Indels in Phylogenies: How Should We Treat Them?

This will be something of a technical post, but I’ve decided to pick the hivemind’s brain. In some projects I’m involved with, we’re generating lists of SNPs for a bunch of bacterial strains using Illumina.

For a given strain, anywhere from ten to forty percent of the SNPs are indels (actually ‘SNP’ is a bit of a misnomer because we can detect small multi-nucleotide insertions and deletions). Here’s the question: is there any way to use maximum likelihood methods with indels? I could just use parsimony methods, and treat the indels as characters, but I don’t want to lose information about the molecular evolutionary model. For the substitutions, it’s pretty clear that they violate the de facto assumptions of parsimony (equal rates and transition frequencies across all sites), so I would like to use a method that incorporates a molecular model.
I would note that as it gets really cheap to scan entire microbial genomes for SNPs, this will be a problem we have to grapple with, so strap on yer thinkin’ caps and come up with a solution!
Seriously, any ideas?
Update: While I was on vacation, I stumbled across this paper that uses DNAML to deal with gaps. While it’s definitely an improvement, there are two problems: 1) it treats a gap which is larger than one character (e.g., “—“) as multiple characters–each gapped site is treated as a character; 2) DNAML isn’t very computationally fast (although maybe this modified version DNAML could be implemented in fastDNAML?).

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9 Responses to Indels in Phylogenies: How Should We Treat Them?

  1. David says:

    This is a problem I’ve encountered many times — and still haven’t come up with a good idea. There’s this paper ( I haven’t read it yet but it looks like it may be of use to you.
    I’ve used indels as characters in Bayesian analyses before. You have to partition the data but it works and I think it made the analysis much stronger.

  2. Super Jesus says:

    I think Sarah Palin will totally know this one.

  3. Larry Moran says:

    This doesn’t answer your question but I doubt very much that the quality of your data justifies using maximum likelihood or any other sophisticated algorithm.
    Many of your SNPs, including indels, are likely to be cloning and/or sequencing artifacts of one sort or another. You might as well stick with difference methods which are not only faster but have the advantage of allowing for various gap penalties to deal with indels. They also tend to swamp out errors.

  4. Aranae says:

    I think David’s right. Your best bet, based on what’s out there, is to let the gaps be treated as missing, create a binary character state matrix coding for presence/absence of individual gaps, and run a partitioned analysis in MrBayes or wherever.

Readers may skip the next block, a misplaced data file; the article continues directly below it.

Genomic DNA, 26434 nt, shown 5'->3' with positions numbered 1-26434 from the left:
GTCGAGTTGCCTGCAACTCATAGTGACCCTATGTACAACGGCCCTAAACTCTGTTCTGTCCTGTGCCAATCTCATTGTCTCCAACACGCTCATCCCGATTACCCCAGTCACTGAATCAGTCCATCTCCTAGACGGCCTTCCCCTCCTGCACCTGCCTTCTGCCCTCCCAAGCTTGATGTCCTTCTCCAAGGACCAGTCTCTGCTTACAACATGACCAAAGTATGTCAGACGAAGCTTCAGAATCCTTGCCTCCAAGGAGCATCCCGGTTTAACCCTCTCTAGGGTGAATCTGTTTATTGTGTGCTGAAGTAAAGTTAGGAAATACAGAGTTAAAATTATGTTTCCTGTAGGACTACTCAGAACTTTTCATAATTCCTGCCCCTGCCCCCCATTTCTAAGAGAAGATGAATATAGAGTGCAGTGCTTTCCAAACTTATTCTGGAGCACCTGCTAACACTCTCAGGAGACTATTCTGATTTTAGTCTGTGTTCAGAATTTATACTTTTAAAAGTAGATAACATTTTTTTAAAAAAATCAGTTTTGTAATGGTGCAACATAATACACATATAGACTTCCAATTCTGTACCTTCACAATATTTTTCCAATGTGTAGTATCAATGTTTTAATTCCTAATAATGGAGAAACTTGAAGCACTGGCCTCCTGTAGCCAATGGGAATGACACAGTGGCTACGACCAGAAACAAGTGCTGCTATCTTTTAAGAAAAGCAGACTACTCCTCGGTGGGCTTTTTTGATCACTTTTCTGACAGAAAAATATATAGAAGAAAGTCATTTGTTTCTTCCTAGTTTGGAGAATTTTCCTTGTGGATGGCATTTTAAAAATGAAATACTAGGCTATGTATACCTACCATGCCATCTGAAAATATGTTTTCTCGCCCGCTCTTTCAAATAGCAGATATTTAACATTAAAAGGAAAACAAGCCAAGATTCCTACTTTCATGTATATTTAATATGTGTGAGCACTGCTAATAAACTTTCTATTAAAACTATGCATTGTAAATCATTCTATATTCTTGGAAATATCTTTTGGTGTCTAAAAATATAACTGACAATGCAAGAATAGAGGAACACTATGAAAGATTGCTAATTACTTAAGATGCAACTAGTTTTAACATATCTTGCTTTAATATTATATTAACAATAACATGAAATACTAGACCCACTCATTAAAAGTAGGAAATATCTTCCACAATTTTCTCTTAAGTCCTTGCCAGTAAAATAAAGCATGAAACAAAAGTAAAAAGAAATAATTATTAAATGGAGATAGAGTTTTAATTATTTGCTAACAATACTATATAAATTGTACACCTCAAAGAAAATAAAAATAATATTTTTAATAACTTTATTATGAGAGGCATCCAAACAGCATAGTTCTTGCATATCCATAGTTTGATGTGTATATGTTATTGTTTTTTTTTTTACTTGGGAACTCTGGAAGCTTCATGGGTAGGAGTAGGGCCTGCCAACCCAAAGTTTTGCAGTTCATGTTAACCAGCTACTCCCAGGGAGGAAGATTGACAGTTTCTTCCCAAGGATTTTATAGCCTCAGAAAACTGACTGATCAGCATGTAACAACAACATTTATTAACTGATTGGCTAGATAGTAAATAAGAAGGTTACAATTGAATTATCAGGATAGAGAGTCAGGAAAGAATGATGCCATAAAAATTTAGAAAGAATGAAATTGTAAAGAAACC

5. dj says:

    parsimony doesn’t have to assume equal frequencies across all sites. you can use weighted parsimony, for example, assigning diffs at 3rd positions less weight than those at 2nd positions, transitions less weight than transversions, etc. this is not new. check out any of many papers from the 90s in MPE or MBE, or Evolution, etc., when parsimony was getting more attention before maximum likelihood hit the pavement. for gaps, the extension of an existing gap would get less weight than the opening of a new gap, etc. there are workable solutions for the use of parsimony.
    and, to state the obvious, also make sure you are stone confident in your sequence data, and that you have the best alignment possible. visually examine any computed alignment, and tweak by hand as necessary to be sure that any gaps are real and make sense.

  6. Phil Stafford says:

    Why not select those SNPs that are conserved (use UCSC’s conservation db) and assign a weight to them in your analysis? Then a non-parametric method could be used for comparing ranks.

  7. Atle says:

    I have never read this blog before, so my answer might be quite insipid and out of place…..But I’m sure I read quite a lot about different methods for solving this problem in the book “Bioinformatics and Molecular Evolution” (Higgs/Attwood) some years ago. It is a reoccurring problem when calculating evolutionary distance between related sequences. I think it would at least be worth having a quick browse in the book at the library, or maybe through Amazon’s online reader.

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